87. Together with the trend sketched in [65], the increasing sophistication of affective models should, I believe, alarm the reader. Something like an Oedipal model, as pernicious as it has been for e.g. queer identity formation, is rather quaint by way of comparison.

  88. And why are we so certain that disdain is authentic? (These days, disdain itself might be cultivated.) This is the basic cynicism of the contemporary era — although it was never confined to this era.

  89. By authenticity, then, I mean a transparent alignment between intent & act. An authentic act is one that both accomplishes & shows its intent. So by this definition, any kind of dishonesty or misdirection would be inauthentic. Since love can & often does involve hiding, it is not necessarily authentically expressed: A simple act, such as saying "I love you," can include a variety of intent, even if the statement is true.

  90. A canonical example is parents explaining to a child. What will the child understand? With how much effort? What sort of trauma might there be from the knowledge? Does it make more sense to wait? Often these questions are answered imperfectly at best, in part because the parents do not possess perfect knowledge, not even of the child. (That is, there are often chains of meaning affecting the child of which the parents are not consciously aware.) So what is transparency in such a scenario? Particularly for laymen, intent can easily miss its mark.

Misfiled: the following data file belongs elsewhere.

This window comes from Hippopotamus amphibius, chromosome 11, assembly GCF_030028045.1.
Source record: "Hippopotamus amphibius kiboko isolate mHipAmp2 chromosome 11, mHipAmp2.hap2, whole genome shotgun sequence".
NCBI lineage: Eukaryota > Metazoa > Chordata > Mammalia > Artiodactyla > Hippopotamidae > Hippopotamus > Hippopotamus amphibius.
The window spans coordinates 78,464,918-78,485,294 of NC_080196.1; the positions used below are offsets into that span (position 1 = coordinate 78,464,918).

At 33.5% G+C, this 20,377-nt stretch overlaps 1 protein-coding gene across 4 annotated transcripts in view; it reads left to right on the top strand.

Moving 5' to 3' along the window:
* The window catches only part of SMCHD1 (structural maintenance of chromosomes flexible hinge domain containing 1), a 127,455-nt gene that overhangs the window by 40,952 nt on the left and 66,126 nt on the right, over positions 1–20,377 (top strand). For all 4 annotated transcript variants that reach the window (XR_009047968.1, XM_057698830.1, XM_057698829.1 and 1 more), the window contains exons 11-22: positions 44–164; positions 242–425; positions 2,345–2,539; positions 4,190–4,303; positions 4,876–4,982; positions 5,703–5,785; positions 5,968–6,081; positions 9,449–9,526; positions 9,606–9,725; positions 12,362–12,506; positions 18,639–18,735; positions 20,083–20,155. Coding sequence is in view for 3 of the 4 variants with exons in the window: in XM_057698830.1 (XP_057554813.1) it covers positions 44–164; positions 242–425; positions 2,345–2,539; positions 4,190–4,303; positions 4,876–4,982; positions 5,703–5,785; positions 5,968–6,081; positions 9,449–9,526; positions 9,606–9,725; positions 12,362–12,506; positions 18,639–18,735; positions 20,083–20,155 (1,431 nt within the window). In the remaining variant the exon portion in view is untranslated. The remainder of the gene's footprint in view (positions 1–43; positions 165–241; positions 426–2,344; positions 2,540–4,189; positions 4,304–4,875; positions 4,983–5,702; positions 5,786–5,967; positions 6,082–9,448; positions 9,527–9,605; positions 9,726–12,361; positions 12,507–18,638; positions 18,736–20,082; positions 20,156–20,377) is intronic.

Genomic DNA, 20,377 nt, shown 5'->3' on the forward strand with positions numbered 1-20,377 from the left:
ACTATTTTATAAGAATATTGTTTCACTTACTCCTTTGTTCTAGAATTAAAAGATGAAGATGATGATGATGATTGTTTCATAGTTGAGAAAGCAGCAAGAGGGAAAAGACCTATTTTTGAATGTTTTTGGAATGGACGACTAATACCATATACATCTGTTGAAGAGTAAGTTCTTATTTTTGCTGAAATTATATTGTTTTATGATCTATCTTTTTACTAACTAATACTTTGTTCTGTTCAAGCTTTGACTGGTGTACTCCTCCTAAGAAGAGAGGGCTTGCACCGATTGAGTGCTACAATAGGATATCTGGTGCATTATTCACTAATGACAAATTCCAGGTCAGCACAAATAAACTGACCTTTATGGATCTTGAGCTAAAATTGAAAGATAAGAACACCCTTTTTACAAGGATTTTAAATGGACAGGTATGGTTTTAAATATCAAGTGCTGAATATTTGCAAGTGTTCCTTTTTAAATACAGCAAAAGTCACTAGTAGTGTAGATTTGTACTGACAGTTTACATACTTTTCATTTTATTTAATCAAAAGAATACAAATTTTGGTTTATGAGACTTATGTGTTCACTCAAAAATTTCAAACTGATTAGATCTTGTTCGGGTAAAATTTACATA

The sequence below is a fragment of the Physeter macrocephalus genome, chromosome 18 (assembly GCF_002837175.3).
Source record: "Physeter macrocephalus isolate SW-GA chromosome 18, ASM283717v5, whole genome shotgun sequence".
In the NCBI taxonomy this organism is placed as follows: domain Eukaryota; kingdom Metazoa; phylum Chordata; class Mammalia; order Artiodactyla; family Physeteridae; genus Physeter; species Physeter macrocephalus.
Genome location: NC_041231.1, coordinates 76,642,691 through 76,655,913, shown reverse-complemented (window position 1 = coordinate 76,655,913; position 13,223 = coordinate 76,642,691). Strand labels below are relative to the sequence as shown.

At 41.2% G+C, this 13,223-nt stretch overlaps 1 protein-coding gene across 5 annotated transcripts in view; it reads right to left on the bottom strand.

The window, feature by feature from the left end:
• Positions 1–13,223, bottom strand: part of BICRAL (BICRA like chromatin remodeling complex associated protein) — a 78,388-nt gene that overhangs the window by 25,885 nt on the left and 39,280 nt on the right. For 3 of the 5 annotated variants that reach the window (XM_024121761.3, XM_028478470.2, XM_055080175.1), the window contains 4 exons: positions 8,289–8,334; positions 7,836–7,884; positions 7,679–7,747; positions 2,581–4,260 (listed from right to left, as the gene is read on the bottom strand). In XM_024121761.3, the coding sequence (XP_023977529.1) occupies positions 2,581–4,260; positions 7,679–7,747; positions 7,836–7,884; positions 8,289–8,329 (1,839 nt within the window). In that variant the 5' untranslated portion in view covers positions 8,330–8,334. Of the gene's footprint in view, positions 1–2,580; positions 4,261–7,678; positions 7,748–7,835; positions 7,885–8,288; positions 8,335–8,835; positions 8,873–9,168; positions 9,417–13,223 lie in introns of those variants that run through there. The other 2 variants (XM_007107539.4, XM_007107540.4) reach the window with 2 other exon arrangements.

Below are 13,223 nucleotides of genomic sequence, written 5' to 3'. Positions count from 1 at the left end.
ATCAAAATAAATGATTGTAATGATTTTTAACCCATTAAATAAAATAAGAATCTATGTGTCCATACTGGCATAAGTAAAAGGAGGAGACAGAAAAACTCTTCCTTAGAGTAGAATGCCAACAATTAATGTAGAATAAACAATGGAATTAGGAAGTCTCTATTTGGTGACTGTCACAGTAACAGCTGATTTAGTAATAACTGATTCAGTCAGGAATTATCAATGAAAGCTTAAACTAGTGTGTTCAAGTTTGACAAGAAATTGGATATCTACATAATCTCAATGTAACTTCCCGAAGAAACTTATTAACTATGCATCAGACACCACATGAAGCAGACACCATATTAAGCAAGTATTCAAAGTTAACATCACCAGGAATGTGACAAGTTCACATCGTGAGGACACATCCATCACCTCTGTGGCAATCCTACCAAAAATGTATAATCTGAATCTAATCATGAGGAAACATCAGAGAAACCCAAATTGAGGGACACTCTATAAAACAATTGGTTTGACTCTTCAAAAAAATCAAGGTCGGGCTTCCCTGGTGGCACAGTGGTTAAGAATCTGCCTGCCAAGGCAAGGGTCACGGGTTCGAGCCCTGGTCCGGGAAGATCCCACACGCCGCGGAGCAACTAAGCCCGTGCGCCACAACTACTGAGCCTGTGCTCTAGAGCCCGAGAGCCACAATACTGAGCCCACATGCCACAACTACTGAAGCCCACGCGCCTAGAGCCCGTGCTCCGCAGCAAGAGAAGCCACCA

91. It seems clear that models of human identity (Oedipus, etc.) make many assumptions based on current conditions or conjunctures. As these assumptions are overturned by new or different (already existing) possibilities, new models emerge. However, despite efforts to generalize, these new models usually invoke a typology of their own.[92] Identity knowledges, as accretions of individual differences, pose a finite & discrete set of possibilities, and so are readily typological. We have already seen e.g. critiques of homonormativity emerge from queer identity study, and there is a danger that readily yielding to types will put everyone back in boxes (or closets, so to speak), but with a few more boxes from which to choose. (The counterargument is that without such an accretion into identity groups, there is no basis for political power.) Moreover, carving out space for a new ideology tends to involve recapitulation to all power relations that are not the relations specifically being contested. (Again, this has an obvious practical component.)